- Ghana, Accra, is developing a large-scale city-wide upgrading program, building on their successful upgrading experience of the past 15 years. The projects are planned and designed to functional least cost standards, constructed by local contractors, and funded by central government with some assistance by local governments. Projects follow several key design principles:
- Communities selected on basis of infrastructure deficiency.
- Improvements according to functional standards with maximum cost limits on per hectare targets.
- Improvements based on a menu of basic infrastructure and services, which were packaged according to an integrated community plan.
- Program balanced for impact and high visibility.
- Communities and local governments agree and commit to fund operations and maintenance by way of a Facilities and Management Plan.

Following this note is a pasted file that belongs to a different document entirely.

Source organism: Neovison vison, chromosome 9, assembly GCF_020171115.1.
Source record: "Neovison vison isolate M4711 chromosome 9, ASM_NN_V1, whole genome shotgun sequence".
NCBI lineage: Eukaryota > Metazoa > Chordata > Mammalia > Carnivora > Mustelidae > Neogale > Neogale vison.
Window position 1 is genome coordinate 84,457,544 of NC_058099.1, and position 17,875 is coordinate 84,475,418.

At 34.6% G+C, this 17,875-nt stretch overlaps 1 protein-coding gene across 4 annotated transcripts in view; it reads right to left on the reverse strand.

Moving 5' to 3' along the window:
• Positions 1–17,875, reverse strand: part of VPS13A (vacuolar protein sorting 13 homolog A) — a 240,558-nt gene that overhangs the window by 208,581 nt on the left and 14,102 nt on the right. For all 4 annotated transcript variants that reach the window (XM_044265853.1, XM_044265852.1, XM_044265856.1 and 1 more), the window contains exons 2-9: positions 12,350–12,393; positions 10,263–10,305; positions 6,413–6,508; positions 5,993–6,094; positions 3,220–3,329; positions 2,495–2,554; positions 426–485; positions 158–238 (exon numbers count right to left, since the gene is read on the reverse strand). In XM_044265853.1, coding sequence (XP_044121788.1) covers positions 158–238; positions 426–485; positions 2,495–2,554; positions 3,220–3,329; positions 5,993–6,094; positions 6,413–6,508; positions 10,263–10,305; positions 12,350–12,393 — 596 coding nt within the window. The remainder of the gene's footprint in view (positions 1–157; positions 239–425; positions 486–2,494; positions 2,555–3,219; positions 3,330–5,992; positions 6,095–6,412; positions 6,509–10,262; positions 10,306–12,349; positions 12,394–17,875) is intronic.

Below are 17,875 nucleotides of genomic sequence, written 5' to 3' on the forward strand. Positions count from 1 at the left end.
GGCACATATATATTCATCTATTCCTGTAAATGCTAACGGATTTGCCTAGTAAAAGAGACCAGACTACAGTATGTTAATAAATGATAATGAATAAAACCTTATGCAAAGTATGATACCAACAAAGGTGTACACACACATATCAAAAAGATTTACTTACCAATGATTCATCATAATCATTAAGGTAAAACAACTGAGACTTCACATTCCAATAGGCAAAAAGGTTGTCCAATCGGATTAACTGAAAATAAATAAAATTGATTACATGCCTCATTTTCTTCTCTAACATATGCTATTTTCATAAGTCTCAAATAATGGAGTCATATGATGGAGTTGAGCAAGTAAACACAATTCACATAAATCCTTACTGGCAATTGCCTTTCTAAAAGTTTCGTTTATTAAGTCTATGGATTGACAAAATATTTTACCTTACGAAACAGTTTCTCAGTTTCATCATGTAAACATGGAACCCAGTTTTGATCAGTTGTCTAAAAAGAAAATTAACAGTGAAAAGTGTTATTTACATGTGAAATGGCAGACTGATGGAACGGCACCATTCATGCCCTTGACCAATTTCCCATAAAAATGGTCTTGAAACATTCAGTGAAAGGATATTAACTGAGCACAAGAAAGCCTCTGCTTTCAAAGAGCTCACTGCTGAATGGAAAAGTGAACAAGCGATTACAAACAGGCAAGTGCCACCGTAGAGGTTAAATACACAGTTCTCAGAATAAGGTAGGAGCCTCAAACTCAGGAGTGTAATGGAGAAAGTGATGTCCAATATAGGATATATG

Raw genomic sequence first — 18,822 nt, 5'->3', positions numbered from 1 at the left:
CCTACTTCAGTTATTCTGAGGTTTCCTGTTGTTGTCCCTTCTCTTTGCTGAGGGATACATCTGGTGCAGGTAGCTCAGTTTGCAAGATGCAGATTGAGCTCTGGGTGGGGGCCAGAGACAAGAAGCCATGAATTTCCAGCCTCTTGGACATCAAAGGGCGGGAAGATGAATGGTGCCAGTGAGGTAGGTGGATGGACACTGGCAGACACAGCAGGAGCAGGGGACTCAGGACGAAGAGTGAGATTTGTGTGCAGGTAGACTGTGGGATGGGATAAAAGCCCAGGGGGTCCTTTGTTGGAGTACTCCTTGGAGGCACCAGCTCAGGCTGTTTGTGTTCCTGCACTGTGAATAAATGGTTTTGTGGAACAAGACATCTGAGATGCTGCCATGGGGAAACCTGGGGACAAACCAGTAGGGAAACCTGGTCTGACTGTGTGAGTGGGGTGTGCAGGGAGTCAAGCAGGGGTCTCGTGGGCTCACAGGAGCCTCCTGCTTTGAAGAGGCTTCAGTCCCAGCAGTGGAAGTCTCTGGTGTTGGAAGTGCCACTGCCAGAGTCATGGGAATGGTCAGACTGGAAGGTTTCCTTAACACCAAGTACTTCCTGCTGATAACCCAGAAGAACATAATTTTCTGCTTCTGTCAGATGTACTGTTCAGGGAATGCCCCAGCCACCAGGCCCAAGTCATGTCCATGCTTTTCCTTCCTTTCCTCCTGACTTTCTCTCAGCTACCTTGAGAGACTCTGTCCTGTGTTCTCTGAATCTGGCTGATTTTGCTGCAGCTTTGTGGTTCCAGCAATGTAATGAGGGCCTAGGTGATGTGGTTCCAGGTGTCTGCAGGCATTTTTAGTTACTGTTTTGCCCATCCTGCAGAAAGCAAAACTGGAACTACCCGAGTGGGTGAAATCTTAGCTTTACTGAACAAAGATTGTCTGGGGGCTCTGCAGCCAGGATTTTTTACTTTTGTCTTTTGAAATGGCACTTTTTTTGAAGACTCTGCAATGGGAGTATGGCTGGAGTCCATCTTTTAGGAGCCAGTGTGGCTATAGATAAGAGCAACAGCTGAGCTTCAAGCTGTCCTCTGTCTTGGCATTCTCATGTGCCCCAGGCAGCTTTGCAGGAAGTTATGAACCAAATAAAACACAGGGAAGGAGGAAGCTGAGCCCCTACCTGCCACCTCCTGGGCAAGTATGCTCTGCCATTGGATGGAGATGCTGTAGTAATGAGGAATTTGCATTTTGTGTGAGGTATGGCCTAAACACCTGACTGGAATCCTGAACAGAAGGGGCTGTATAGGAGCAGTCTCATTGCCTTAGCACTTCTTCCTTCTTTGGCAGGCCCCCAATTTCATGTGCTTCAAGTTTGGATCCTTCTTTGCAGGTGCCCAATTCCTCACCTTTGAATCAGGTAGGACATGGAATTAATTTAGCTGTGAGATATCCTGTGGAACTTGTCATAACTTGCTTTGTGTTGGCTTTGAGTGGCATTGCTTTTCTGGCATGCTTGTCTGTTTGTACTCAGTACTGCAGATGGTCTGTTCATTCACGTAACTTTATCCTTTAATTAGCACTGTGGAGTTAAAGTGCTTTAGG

- Respective local authorities (Assemblies) required to contribute 10% of capital costs.
- Essential trunk infrastructure provided in complementary programs.
- An environmental infrastructure fund introduced for additional tertiary infrastructure, accessible only if the communities match the funds.
- Kenya is stressing local materials, contractors and employment generation along with its in-situ upgrading programs.
- Mauritania, Nouakchott and Nouadhibou, is testing a comprehensive, integrated upgrading approach. It has committed to a nationwide slum-upgrading program based upon the provision of secure tenure, which is being initiated with citywide upgrading programs in.
- Nigeria is expanding its upgrading solutions on a national scale.
- South Africa, Johannesburg, is dealing with pockets of problems within a city-wide development strategy.
- Swaziland focuses on cost recovery and titling in its new upgrading efforts.
- Tanzania, Hannah Nassif, is an example of coping with natural disasters as an entry to upgrading.
- Zambia, Kalingalinga project, demonstrates participatory approaches to upgrading.